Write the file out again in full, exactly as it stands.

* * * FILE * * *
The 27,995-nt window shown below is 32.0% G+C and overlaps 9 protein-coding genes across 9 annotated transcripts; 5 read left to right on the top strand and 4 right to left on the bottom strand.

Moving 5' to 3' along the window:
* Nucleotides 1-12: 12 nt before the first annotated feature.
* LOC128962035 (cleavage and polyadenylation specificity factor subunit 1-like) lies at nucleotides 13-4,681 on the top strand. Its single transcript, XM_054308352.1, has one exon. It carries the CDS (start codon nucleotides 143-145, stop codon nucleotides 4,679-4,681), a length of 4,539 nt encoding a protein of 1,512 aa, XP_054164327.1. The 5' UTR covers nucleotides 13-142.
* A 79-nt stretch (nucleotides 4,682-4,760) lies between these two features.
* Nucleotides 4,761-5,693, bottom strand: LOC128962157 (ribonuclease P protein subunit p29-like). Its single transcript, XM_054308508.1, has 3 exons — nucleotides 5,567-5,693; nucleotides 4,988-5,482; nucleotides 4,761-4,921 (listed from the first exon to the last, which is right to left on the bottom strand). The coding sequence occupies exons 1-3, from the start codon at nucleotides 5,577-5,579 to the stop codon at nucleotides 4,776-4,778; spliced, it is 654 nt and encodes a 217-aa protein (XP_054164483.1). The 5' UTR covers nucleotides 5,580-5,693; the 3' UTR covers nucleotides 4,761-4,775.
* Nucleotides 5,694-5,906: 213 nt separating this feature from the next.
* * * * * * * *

The 27,995-nt window shown below is 32.0% G+C and overlaps 9 protein-coding genes across 9 annotated transcripts; 5 read left to right on the top strand and 4 right to left on the bottom strand.

Moving 5' to 3' along the window:
* Nucleotides 1-12: 12 nt before the first annotated feature.
* LOC128962035 (cleavage and polyadenylation specificity factor subunit 1-like) lies at nucleotides 13-4,681 on the top strand. Its single transcript, XM_054308352.1, has one exon. It carries the CDS (start codon nucleotides 143-145, stop codon nucleotides 4,679-4,681), a length of 4,539 nt encoding a protein of 1,512 aa, XP_054164327.1. The 5' UTR covers nucleotides 13-142.
* A 79-nt stretch (nucleotides 4,682-4,760) lies between these two features.
* Nucleotides 4,761-5,693, bottom strand: LOC128962157 (ribonuclease P protein subunit p29-like). Its single transcript, XM_054308508.1, has 3 exons — nucleotides 5,567-5,693; nucleotides 4,988-5,482; nucleotides 4,761-4,921 (listed from the first exon to the last, which is right to left on the bottom strand). The coding sequence occupies exons 1-3, from the start codon at nucleotides 5,577-5,579 to the stop codon at nucleotides 4,776-4,778; spliced, it is 654 nt and encodes a 217-aa protein (XP_054164483.1). The 5' UTR covers nucleotides 5,580-5,693; the 3' UTR covers nucleotides 4,761-4,775.
* Nucleotides 5,694-5,906: 213 nt separating this feature from the next.